Disagreements are rarely about values - and almost always about facts

I once participated in a just war workshop at an American Humanist Association conference. We all agreed on what constituted a just war. But when we looked at specific wars - we could not agree on whether any given war or conflict was just or not. How could that happen when we all agreed what a just war was morally?

Because - we all had different information. To reach consensus - we share information and integrate that information into our thinking.

I think - we largely - don't do that anymore. It isn't modeled for us - and it's not valued. When I get questions from people about disagreements - it's usually framed in a: how do I get other people to agree with me - framework.

This is a very self centered framework to think about disagreements. You are right and the other person is wrong - so the problem is - how do I get them to agree with me - that I am right.

We all do this - so I know you - as well as I - see ourselves in that description.

The solution is to understand your role and what is going on differently.

1) Ask yourself - what if you are wrong and the other person is right?  Shocking to think - but it is possible. When you do this - you stop trying to prove you are right and start trying to figure out how you might be wrong.  This sort of disagreement is not about winning anymore. It's about learning. And no - you don't need the other person to agree with you to approach things this way - this is about you. And your responsibilities.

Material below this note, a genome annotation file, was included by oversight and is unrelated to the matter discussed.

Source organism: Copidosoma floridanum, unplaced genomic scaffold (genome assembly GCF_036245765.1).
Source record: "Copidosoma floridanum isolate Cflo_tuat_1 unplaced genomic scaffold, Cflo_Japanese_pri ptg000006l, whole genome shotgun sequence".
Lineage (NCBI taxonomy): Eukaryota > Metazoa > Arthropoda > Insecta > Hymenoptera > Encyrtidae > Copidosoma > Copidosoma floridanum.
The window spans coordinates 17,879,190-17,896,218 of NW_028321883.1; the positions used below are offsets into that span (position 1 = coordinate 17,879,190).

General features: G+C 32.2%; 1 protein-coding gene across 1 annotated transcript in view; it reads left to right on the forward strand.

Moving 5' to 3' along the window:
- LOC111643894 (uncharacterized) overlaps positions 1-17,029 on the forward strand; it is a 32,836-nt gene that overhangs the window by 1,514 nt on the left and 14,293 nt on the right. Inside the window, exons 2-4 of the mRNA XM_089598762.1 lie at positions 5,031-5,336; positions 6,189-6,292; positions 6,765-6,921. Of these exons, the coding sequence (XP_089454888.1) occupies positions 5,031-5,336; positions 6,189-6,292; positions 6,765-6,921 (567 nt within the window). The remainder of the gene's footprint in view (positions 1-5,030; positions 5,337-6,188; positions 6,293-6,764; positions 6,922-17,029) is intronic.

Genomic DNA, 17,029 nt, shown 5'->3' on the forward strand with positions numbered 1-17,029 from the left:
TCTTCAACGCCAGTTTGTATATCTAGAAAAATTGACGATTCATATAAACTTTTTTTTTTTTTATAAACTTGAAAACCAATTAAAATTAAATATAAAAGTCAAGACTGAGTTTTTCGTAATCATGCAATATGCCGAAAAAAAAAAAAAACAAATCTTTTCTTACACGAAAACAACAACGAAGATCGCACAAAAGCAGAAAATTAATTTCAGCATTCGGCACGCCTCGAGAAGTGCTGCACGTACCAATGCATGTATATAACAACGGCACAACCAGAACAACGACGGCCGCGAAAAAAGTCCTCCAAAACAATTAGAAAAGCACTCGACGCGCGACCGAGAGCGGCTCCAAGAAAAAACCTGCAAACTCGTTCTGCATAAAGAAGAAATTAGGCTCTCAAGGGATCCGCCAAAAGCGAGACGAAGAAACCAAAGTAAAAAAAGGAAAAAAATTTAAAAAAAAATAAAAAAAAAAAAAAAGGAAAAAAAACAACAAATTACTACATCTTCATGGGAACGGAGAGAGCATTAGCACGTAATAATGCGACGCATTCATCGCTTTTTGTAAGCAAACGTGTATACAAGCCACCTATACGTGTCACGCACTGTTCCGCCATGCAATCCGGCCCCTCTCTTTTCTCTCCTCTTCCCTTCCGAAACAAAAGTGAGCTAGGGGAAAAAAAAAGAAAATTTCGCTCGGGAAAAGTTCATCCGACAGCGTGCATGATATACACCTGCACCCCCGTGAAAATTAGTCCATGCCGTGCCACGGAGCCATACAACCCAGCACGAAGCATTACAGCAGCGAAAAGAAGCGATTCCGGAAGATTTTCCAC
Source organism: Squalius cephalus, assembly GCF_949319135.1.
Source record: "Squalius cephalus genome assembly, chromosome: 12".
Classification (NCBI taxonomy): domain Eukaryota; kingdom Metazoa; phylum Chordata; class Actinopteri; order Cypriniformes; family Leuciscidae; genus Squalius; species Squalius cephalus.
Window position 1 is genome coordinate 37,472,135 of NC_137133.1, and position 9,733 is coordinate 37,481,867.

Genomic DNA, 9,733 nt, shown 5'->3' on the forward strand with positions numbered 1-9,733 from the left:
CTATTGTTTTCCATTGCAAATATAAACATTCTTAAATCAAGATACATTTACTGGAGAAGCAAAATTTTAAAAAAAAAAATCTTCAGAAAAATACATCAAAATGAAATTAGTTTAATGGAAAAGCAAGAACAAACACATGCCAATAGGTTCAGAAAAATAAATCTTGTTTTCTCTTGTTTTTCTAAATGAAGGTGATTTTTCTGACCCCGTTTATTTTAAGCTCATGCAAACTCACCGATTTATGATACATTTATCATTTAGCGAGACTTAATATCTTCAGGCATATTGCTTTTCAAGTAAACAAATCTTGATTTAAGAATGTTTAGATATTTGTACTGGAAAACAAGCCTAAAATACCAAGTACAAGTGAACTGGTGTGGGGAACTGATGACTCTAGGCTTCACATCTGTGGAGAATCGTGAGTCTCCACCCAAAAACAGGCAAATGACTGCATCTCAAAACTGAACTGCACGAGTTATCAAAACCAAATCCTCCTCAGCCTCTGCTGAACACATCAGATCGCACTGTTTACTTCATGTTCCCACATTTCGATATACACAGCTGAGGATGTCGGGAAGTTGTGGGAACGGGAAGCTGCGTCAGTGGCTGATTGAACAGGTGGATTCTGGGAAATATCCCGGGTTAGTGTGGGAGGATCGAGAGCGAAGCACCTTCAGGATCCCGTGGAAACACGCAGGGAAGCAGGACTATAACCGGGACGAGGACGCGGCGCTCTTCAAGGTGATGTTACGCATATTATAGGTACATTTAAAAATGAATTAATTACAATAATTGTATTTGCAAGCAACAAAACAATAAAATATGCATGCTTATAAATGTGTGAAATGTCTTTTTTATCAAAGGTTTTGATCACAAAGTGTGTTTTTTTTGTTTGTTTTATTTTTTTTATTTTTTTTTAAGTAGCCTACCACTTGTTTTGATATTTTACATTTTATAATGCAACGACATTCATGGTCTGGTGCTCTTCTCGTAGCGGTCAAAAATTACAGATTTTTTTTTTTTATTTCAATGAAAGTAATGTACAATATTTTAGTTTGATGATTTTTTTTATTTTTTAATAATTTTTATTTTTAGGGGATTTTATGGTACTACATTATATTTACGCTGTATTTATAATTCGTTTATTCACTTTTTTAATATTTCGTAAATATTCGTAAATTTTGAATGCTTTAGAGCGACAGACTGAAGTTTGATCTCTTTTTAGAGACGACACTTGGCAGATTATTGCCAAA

2) Find out what the moral reasoning the other person is using. I assure you - the other person is moral.  Disagreements are almost NEVER about values. They are often about what we value most - but not whether we value it. So - ask them questions. Why is their proposal - moral for them? Do they acknowlege your values as well? Probably they do - but they place them lower than other moral considerations. This can lead to interesting conversations about how we weigh moral values against each other. But even if it doesn't - you can still learn a lot by asking these questions.

3) Do you have your facts right? What "facts" are they working from and are those "facts" true or not. If you are doing the first two things - they should be open to correction. But ONLY if you are ALSO - open to correction. If they aren't - don't fight them. Sometimes all you can do is introduce doubt. It's like planting a seed. You might not be there when the doubt reaches fruition - but that's ok.  If that is where they are - then consider planting doubt - a win.

These are the skills I teach in my online course - Socratic Jujitsu - how to win arguments without arguing. https://humanistlearning.com/socratic-jujitsu/

This program is also included in my certificate in applied Humanistic Leadership - https://humanistlearning.com/certified-humanistic-leadership-professional/

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